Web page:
Create a .bowerrc file in your Laravel root:

{
"directory": "public/assets/vendor"
}

This will inform to bower where to download the dependencies.

Installing Foundation and other dependencies

As we do with composer lets create a bower.json file. Initially just add your project name:

{
"name": "laravelTutorial"
}

This file will be updated as dependency are installed with the -S argument. To install foundation:

$ bower install foundation -S

Foundation already install some dependencies, like jQuery, modernizr and fastclick. If you look at your bower.json file you’ll see:

{
"name": "laravelTutorial",
"dependencies": {
"foundation": "~5.3.3"
}
}

And at the public/assets/vendor folder:

public/assets/vendor/
 |-- fastclick
 |-- foundation
 |-- jquery
 |-- jquery-placeholder
 |-- jquery.cookie
 `-- modernizr

I did some organization in the structure of javascript and css, I created the following folders and files:

public/
 |-- assets
 | |-- stylesheets
 | | |-- base.scss # base from foundation
 | | |-- custom.scss # for customs scss
 | | `-- variables.scss # for custom variables
 | `-- javascripts
 | `-- custom.js # for customs javascript
 |-- css
 `-- js

The content of the file  public/assets/stylesheets/base.scss is:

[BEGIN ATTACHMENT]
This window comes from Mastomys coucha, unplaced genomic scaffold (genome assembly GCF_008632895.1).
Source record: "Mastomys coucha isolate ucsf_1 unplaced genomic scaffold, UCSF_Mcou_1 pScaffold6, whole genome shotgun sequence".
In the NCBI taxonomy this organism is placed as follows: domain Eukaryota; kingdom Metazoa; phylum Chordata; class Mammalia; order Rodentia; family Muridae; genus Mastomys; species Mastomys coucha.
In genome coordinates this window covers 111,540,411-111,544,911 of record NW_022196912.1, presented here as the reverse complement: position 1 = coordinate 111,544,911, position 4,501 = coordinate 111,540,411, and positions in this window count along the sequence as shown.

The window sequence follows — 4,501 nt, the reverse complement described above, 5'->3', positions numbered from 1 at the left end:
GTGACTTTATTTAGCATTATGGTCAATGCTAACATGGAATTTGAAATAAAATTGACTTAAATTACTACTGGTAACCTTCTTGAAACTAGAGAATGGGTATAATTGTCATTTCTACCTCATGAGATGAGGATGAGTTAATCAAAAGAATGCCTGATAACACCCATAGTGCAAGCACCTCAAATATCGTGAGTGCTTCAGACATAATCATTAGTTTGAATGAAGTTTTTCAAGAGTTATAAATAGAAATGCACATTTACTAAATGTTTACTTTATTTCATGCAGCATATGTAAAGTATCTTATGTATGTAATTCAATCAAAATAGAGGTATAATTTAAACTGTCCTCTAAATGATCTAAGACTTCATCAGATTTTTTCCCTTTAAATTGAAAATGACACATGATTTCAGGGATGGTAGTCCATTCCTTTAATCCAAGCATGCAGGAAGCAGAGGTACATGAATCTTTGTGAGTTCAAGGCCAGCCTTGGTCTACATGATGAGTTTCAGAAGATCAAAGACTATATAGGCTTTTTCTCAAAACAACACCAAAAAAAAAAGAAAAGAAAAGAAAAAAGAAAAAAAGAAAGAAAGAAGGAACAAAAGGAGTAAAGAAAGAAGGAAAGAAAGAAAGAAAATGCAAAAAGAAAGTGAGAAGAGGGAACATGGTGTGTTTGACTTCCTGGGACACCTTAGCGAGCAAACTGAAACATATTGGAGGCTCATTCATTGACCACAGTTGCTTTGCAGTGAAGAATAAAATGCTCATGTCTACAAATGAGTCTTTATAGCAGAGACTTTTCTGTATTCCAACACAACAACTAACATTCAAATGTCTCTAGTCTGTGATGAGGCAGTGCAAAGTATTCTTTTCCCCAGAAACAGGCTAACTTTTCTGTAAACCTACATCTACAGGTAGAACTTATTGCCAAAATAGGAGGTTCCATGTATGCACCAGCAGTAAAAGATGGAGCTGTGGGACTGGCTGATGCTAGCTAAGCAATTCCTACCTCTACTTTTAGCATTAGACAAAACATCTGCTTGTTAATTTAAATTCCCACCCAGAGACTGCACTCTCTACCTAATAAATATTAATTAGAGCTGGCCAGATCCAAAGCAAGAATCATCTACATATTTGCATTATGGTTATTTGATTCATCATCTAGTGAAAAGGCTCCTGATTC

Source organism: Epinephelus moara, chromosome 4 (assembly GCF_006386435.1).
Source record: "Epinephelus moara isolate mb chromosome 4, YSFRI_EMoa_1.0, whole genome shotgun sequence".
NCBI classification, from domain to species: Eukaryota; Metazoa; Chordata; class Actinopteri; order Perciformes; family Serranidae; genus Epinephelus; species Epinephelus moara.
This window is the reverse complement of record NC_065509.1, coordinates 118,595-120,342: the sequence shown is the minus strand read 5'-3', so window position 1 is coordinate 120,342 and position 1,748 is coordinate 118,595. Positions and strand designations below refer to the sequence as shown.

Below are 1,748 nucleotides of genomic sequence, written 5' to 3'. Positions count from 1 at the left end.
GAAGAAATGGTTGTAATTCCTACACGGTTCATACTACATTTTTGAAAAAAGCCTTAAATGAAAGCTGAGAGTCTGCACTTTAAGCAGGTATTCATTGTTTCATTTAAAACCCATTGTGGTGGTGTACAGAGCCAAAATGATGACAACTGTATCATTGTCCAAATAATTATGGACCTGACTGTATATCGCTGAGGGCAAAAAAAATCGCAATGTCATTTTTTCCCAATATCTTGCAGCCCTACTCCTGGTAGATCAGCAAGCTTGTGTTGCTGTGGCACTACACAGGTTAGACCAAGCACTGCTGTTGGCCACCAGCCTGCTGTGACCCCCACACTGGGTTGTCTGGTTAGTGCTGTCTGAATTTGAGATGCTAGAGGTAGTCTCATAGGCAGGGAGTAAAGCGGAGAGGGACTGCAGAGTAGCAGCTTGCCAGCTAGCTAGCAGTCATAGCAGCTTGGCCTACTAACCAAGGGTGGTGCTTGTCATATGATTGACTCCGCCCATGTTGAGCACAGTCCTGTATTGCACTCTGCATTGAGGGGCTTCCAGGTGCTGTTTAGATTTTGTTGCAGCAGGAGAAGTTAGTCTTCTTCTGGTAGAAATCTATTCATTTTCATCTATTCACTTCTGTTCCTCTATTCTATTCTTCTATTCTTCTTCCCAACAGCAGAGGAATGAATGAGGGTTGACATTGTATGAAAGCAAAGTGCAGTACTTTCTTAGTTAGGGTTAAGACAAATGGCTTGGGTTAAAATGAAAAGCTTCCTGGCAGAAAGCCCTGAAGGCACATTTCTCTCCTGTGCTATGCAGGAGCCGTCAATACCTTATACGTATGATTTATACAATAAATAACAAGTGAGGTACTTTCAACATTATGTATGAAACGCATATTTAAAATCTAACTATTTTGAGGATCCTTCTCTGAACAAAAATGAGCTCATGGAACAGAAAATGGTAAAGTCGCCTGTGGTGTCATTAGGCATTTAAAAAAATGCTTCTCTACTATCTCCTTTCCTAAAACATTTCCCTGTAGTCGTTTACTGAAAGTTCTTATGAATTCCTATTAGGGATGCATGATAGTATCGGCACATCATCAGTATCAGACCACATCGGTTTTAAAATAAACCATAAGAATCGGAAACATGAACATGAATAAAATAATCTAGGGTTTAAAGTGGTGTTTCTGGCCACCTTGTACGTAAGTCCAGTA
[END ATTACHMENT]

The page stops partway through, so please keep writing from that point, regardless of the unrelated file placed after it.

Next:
/*
* public/assets/stylesheets/base.scss
* Files from foundation
*/
@import 'variables';
@import '../vendor/foundation/scss/normalize';
@import '../vendor/foundation/scss/foundation';

The variables.scss file is a copy of _settings.scss, so you can customize your scss. You can see the content here.


Gruntfile.js

Now is the fun part. Here we will inform how we want grunt to behave. Where do we want it to put the compiled scss file, how to minify the files, etc.

This is a minimum Gruntfile.js template:

//Gruntfile
module.exports = function(grunt) {

//Initializing the configuration object
grunt.initConfig({

// Paths variables
paths: {
// Development where put SASS files, etc
assets: {
css: './public/assets/stylesheets/',
js: './public/assets/javascripts/',
vendor: './public/assets/vendor/'
},
// Production where Grunt output the files
css: './public/css/',
js: './public/js/'

},

// Task configuration
concat: {
//...
},
sass: {
//...
},
uglify: {
//...
},
phpunit: {
//...
},
watch: {
//...
}
});

// Plugin loading

// Task definition

};

Configuring SCSS compiling

In the sass section, add the following:

// Part of Gruntfile.js, this is the sass section
sass: {
css: {
options: {
style: 'compressed',
compass: true
},